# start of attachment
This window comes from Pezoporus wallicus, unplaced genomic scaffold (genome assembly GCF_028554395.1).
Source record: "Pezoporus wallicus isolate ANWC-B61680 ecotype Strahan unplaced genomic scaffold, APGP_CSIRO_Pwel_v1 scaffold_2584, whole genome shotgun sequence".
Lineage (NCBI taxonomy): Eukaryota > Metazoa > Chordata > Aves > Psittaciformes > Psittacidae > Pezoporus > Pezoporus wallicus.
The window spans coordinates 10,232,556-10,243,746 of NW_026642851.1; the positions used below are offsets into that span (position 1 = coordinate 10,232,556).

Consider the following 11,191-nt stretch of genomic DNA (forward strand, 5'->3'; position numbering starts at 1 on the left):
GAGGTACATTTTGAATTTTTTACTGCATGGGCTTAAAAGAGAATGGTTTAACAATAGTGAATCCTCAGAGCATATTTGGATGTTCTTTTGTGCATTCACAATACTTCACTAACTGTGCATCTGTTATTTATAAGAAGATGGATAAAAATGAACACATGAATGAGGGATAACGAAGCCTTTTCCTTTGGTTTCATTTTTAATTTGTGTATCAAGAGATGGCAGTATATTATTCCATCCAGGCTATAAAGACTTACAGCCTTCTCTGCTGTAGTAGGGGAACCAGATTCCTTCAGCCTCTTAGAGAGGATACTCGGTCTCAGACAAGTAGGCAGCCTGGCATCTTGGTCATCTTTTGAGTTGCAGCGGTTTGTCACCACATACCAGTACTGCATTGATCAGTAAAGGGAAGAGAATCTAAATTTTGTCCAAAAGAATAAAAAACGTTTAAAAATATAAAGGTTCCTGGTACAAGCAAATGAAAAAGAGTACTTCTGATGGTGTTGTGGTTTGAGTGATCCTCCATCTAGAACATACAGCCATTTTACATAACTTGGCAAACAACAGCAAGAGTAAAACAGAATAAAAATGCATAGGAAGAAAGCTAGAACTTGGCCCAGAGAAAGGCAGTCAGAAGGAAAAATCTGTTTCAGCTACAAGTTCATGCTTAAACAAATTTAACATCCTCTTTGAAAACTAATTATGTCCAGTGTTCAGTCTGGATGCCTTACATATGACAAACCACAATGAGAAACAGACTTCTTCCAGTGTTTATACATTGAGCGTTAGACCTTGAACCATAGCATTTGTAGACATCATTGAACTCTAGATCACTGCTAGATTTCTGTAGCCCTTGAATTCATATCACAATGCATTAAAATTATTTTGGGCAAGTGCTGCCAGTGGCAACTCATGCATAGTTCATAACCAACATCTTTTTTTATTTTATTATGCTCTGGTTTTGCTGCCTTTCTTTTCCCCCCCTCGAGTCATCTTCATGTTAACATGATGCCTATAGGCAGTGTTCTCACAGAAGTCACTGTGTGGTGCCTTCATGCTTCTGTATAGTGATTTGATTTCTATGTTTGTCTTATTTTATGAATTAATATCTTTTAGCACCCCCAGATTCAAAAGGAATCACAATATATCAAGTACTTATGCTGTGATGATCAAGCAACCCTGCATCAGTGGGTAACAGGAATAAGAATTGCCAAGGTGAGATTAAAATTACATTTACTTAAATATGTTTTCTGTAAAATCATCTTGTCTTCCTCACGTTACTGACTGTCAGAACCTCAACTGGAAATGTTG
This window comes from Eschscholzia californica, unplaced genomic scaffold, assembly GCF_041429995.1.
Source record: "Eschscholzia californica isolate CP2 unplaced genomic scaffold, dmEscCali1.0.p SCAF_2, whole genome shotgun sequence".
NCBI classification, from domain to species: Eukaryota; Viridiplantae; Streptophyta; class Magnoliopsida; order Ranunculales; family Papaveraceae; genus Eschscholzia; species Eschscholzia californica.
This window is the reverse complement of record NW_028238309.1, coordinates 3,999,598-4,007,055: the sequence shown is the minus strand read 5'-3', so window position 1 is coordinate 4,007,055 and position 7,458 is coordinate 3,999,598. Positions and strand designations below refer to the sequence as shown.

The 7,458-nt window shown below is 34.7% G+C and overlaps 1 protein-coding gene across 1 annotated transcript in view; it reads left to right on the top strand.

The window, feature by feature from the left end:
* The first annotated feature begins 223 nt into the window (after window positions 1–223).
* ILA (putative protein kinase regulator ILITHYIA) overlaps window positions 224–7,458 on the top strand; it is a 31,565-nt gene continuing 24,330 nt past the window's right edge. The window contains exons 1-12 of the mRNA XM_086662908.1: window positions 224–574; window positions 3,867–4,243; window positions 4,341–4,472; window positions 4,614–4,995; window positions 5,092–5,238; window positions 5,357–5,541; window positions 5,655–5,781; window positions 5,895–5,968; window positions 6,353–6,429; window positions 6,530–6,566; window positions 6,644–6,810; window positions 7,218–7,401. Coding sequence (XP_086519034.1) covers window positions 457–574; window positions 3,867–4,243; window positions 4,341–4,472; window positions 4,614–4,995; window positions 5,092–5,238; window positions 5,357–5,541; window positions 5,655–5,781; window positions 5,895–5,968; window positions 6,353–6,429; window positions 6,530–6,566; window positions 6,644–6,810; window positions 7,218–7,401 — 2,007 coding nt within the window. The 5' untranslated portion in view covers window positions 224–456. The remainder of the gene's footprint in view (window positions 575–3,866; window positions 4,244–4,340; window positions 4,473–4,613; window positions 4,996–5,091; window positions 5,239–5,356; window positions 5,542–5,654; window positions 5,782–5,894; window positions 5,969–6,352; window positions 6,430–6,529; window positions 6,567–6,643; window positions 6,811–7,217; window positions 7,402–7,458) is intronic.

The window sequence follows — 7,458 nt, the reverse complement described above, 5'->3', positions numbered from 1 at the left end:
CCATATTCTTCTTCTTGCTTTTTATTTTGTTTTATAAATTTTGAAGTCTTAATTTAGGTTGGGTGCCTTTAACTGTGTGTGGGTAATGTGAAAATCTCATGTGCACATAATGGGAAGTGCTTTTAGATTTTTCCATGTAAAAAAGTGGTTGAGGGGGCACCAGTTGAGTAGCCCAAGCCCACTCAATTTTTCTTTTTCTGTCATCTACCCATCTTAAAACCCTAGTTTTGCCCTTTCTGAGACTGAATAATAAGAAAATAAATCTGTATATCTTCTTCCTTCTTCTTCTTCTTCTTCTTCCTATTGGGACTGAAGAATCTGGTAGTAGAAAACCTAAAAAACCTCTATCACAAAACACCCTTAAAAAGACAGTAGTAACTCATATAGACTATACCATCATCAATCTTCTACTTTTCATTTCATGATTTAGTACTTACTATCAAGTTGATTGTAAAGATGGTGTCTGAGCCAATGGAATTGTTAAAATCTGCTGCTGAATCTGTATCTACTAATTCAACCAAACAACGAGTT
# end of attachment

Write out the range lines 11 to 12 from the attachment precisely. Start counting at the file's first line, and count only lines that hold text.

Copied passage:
The 7,458-nt window shown below is 34.7% G+C and overlaps 1 protein-coding gene across 1 annotated transcript in view; it reads left to right on the top strand.

The window, feature by feature from the left end: